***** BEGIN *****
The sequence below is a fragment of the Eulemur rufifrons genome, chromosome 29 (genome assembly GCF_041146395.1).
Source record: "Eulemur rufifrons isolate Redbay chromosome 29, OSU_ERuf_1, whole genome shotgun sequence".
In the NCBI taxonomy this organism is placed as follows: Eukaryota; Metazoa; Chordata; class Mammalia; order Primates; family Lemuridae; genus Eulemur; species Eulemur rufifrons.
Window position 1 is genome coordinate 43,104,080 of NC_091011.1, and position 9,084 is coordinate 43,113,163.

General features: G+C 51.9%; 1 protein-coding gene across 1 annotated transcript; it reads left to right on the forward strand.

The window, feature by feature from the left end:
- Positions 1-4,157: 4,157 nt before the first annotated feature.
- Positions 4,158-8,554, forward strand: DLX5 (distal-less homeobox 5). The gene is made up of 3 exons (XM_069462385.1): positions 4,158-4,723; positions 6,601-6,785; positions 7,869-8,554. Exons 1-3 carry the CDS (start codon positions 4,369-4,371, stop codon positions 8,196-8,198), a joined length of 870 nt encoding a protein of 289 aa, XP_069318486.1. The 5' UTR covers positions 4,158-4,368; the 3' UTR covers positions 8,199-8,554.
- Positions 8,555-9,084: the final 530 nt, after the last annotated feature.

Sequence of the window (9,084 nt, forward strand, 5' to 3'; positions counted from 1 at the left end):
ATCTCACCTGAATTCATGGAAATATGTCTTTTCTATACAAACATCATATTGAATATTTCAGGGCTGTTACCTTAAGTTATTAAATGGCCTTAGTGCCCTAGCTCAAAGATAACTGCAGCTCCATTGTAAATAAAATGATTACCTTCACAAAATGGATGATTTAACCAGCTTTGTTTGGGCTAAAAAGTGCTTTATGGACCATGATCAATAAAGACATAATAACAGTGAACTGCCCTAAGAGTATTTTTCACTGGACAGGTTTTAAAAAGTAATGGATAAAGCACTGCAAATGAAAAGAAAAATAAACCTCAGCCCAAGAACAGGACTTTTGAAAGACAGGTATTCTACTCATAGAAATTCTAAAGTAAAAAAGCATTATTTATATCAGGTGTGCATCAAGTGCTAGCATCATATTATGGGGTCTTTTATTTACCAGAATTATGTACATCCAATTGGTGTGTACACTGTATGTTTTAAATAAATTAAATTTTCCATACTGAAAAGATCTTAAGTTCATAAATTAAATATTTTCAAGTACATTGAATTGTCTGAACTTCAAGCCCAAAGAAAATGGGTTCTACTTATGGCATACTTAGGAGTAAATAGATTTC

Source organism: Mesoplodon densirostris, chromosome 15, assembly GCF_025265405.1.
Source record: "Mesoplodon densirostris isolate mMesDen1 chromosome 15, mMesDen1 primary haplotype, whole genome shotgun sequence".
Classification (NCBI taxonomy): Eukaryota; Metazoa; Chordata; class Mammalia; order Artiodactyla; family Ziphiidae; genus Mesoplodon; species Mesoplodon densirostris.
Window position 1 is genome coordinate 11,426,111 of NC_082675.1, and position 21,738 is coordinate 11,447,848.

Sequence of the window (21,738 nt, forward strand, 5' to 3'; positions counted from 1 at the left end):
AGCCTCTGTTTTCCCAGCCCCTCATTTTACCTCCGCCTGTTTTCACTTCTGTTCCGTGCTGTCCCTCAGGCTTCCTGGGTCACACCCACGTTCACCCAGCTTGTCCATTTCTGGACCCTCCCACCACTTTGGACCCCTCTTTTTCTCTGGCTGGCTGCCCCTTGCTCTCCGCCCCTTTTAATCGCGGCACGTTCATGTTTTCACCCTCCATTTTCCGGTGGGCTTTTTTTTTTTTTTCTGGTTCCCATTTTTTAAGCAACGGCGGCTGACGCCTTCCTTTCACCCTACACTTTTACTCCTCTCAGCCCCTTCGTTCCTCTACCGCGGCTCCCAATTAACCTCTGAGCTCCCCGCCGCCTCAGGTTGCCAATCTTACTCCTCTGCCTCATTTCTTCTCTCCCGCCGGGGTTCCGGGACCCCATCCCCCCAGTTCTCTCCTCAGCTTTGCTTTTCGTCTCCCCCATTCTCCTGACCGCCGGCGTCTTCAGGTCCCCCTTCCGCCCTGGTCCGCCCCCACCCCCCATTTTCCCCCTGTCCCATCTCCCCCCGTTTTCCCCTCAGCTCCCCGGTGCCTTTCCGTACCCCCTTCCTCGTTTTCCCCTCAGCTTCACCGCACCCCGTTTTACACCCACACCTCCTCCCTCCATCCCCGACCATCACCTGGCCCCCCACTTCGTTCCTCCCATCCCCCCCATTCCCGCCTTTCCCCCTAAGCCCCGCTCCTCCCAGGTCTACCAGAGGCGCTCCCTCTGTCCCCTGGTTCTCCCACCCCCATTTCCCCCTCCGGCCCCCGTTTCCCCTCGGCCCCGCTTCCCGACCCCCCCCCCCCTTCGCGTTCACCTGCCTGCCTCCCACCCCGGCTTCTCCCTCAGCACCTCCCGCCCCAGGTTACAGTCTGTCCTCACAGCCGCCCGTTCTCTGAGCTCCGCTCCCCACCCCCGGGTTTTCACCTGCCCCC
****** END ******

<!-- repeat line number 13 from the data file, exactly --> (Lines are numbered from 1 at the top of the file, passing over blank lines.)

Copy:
Source record: "Mesoplodon densirostris isolate mMesDen1 chromosome 15, mMesDen1 primary haplotype, whole genome shotgun sequence".